Tell me why Acuna is a five-tool prospect, because I don’t see it.
      Tell me why Gilbert is some great offensive prospect, because I don’t see it.

      Most think Clifford is a cut or two below Acuna and Gilbert. Again, I don’t see it. I think they have different shapes but are fairly close in future MLB value. It’s not like I see Acuna as a 5-WAR player and Clifford a 2.5-WAR guy.

      Can we have a discussion on everyone’s perception of actual value of these three guys, with no thought to how they compare to the guys they were traded for or where they rank among other Met players? I think that’s an important discussion to have.

      • David Groveman

        I won’t tell you Acuna is a Five Tool Prospect but I do see a potential career where he begins as a pure speed player and develops more power as he gives up some of he speed. I do think he will be a plus defender at second base and I do think his bat will get him on base to use his legs.

        • Brian Joura

          Well, the power part at this point is aspirational. In 348 games in the minors, Acuna has a .133 ISO. He’s young and he could grow into some power. But Luis Castillo and Dee Strange Gordon never did and it’s my view that this is how Mets fans should view him.

          Jose Altuve didn’t have a much better ISO in the minors than Acuna. But he was in the Texas League at a year younger and had a .208 ISO there
          Alex Bregman was a year older in Double-A but had a .262 ISO there.

          Just trying to think of young, short guys with power who played in the Texas League

  • T.J.

    I agree with Brian’s assessment. I guess that’s rather boring. This is and will continue to be one of the most depressing Met seasons on record. Time will tell, as it always does. I did have occasion to see Binghamton first hand this weekend. I can’t offer anything close to a professional assessment, but for one game, neither of the new kids stood out in any way. While we can debate their ranking and value, the reality is that at this stage there is an ocean between where they are now and being above average MLB contributors.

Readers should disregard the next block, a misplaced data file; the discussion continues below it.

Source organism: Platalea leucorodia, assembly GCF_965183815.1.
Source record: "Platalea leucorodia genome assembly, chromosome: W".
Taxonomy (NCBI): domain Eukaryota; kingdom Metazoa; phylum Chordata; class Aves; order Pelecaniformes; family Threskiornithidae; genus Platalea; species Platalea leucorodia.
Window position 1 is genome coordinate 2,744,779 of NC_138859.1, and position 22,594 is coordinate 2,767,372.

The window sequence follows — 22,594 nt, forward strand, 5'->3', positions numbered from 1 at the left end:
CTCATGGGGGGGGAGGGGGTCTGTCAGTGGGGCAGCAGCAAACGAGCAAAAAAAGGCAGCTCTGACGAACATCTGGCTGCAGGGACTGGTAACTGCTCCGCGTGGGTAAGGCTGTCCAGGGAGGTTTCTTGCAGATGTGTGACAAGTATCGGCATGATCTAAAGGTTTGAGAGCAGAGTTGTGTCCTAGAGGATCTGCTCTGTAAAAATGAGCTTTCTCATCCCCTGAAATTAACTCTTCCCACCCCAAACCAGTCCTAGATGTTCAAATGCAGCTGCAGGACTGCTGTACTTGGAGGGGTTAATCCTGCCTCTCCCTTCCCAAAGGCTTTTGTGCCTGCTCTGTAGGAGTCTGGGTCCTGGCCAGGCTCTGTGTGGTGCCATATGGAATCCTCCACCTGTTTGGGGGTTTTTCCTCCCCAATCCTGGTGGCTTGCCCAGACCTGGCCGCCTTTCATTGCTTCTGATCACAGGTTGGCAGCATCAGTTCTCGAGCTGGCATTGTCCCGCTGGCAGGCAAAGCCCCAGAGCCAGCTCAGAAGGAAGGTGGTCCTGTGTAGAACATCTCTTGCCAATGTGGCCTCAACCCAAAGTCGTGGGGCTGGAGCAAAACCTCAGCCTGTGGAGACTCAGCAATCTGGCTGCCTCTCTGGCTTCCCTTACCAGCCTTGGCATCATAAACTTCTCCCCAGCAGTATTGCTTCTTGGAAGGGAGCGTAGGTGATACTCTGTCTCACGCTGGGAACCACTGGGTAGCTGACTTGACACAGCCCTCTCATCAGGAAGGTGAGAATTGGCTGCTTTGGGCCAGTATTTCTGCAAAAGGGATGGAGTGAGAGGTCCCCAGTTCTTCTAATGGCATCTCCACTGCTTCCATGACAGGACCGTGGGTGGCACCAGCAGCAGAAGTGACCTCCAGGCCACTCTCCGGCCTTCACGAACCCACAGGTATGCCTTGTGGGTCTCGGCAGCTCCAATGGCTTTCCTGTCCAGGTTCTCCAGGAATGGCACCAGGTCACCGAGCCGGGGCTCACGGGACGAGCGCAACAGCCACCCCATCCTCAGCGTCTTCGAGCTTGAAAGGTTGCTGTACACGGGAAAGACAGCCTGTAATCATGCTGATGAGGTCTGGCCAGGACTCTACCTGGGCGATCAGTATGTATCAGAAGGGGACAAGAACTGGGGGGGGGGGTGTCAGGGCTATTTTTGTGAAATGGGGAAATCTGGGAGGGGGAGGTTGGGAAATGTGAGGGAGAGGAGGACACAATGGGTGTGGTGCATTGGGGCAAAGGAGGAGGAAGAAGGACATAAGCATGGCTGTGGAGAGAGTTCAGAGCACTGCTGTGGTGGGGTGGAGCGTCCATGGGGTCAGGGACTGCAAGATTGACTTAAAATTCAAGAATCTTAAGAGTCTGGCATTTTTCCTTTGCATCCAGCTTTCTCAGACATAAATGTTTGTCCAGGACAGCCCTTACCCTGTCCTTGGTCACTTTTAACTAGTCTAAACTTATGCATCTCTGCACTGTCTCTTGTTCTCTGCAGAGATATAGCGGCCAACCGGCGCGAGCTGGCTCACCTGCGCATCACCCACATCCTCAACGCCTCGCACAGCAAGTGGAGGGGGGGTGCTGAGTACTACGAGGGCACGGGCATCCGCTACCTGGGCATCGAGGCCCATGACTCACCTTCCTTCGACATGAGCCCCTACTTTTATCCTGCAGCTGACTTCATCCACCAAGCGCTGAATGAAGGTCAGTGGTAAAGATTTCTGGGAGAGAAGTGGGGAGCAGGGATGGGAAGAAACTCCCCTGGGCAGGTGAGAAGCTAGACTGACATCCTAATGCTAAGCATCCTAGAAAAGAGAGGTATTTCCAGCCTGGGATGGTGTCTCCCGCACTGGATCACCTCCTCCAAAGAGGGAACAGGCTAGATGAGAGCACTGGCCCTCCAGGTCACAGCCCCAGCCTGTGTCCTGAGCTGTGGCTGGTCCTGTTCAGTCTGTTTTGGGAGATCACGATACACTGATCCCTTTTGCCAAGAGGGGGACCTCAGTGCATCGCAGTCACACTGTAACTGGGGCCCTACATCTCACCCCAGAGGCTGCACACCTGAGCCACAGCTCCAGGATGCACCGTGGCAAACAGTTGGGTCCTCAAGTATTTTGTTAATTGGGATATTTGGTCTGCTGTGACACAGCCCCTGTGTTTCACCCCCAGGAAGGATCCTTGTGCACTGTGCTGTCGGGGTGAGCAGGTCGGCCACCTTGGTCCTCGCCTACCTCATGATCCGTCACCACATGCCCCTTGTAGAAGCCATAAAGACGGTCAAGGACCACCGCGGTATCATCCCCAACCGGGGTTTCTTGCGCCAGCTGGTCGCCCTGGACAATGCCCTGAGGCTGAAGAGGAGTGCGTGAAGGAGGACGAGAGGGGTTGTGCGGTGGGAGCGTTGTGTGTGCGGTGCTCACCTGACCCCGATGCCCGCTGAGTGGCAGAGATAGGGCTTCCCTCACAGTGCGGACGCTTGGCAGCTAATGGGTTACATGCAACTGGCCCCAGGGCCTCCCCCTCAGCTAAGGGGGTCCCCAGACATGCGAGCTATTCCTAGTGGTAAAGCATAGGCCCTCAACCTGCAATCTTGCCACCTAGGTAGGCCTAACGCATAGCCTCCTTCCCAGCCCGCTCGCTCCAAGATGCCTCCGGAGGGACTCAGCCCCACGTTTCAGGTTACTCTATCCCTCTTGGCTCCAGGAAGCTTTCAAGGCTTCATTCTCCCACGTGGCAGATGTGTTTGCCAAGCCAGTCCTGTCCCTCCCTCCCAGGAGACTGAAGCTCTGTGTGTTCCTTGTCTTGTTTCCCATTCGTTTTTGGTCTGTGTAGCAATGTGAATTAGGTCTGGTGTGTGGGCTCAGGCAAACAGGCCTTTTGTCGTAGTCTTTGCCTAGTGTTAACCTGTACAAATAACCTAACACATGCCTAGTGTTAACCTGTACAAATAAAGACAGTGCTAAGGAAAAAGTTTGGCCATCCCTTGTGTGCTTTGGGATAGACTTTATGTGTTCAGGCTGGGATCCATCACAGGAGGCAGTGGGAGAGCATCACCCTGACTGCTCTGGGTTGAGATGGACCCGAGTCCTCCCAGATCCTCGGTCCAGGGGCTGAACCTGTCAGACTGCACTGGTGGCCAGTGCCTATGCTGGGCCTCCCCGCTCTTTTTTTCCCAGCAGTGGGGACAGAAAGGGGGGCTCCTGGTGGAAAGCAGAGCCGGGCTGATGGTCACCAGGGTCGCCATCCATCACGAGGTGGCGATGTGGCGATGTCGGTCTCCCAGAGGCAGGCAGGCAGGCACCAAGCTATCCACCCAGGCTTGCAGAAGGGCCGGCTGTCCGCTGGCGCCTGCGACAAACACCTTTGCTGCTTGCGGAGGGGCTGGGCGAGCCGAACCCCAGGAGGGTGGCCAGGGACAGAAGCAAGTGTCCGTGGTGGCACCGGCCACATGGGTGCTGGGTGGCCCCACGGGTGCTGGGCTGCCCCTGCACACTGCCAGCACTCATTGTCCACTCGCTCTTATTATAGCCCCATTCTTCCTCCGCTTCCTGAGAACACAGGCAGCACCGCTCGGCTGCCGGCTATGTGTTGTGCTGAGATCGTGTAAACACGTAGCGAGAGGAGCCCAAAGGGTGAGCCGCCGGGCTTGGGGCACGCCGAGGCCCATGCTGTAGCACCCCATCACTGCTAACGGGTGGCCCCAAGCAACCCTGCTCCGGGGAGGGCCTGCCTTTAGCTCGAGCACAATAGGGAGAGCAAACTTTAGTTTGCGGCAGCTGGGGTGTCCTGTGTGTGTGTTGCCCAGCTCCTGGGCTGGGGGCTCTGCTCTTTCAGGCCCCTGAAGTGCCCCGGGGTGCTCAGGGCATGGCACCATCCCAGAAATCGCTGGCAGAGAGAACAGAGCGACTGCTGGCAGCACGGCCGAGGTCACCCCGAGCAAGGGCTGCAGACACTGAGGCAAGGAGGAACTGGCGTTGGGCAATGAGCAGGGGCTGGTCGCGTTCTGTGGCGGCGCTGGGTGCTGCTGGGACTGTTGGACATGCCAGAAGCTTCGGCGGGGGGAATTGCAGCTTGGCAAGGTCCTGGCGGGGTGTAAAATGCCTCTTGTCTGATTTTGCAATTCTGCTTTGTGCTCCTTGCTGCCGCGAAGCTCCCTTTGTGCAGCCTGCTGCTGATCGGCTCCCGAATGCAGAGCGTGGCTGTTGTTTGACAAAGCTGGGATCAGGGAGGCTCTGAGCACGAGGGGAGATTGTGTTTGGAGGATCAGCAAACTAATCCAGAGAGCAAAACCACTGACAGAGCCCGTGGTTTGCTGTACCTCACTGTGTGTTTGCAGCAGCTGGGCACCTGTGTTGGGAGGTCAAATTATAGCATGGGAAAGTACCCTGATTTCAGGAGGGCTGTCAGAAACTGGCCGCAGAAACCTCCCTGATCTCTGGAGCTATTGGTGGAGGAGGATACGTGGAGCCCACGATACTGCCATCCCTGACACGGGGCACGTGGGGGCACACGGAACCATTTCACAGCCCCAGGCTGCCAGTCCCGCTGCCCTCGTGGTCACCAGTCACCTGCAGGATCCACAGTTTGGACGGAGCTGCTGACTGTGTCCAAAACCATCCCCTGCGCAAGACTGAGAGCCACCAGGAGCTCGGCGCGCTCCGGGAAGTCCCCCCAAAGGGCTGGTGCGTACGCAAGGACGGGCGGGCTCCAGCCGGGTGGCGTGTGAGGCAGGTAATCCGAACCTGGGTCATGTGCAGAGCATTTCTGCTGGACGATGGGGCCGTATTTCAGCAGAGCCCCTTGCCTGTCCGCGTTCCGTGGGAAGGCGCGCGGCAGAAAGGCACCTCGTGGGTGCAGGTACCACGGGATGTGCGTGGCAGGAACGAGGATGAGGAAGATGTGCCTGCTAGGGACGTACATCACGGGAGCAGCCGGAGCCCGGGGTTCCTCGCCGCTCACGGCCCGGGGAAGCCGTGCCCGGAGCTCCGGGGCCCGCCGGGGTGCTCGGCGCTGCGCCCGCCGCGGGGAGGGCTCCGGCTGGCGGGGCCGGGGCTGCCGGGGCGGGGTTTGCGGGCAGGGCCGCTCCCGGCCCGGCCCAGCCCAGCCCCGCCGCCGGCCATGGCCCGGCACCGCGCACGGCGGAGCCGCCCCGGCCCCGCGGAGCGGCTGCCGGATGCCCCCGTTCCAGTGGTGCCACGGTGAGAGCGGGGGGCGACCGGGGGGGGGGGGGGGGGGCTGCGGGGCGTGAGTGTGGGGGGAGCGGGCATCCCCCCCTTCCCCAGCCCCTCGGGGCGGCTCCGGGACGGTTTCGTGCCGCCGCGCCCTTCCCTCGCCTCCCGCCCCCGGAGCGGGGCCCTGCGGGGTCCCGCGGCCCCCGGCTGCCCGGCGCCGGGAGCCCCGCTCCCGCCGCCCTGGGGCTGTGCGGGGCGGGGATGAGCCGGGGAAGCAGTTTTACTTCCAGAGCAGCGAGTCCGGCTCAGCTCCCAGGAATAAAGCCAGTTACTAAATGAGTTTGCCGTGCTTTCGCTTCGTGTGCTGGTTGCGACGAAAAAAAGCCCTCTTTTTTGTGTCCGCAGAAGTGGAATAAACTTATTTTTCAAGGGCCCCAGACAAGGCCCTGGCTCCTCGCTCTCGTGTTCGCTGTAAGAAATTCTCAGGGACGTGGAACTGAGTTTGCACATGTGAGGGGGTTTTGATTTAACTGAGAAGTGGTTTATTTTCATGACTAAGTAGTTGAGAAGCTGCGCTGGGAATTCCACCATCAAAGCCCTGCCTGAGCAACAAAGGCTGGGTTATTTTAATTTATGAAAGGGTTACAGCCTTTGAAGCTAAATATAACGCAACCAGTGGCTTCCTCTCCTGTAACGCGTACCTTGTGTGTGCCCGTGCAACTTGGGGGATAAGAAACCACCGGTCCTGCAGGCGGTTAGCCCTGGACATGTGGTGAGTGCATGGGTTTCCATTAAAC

• TexasGusCC

    I disagree with your assessment Brian. We see players with great stats not do well in the majors and see players with less than great stats do well. The reason is the tools. If a player has the tools and they are pushed along, the stats may not be there but the evaluators believe that hey have caught up to the pace of their level and need to be challenged in a higher level. As Exhibit A, I point to Gimenez or Nimmo. Nimmo never had the gaudiest stats but has been borderline all-star most years so far. Gimenez has been solid. As for the players that have done well in the minors but haven’t in the majors, those are called AAAA types and we don’t need to explain them. Gilbert was promoted aggressively and that needs to be considered. Acuna has the tools, and it’s the tools the Mets traded for, not the stats. As for Clifford, I would suspect that his hit tool will depend very much on his contact level. If he hits it, it will go far.

    • Brian Joura

      Show me a perennial All-Star in the majors who had less than great stats in the minors.

      As for Nimmo, he battled injuries in the minors and played in pitcher’s parks when he was in the lower level of the minors. Still, he put up a .372 wOBA and a 135 wRC+ with a .328 BABIP in 321 PA at Brooklyn in 2012. That’s better than Acuna’s season with a .329 BABIP and it’s better than what Clifford has done so far at the same park with a … checks notes … .429 BABIP.

      As for Gilbert, he really doesn’t have a season with a BABIP like that. I agree he was promoted aggressively by the Astros and said he needs to go back to Double-A next year. But if the Astros didn’t aggressively promote him both this year and last, he’d have the stigma of being an older prospect succeeding at levels he should have already passed. And the one spot where he had success was at Asheville, which is a hitter’s park.

      Not sure what point you think Gimenez is making. He’s had one season in four in the majors where he’s been a significant contributor and that came with a .353 BABIP. When he got lucky with the hits falling in, he was an All-Star. Otherwise, he’s a guy with a sub-3.0 fWAR. Which pretty much is what I’m saying these 3 new Mets are.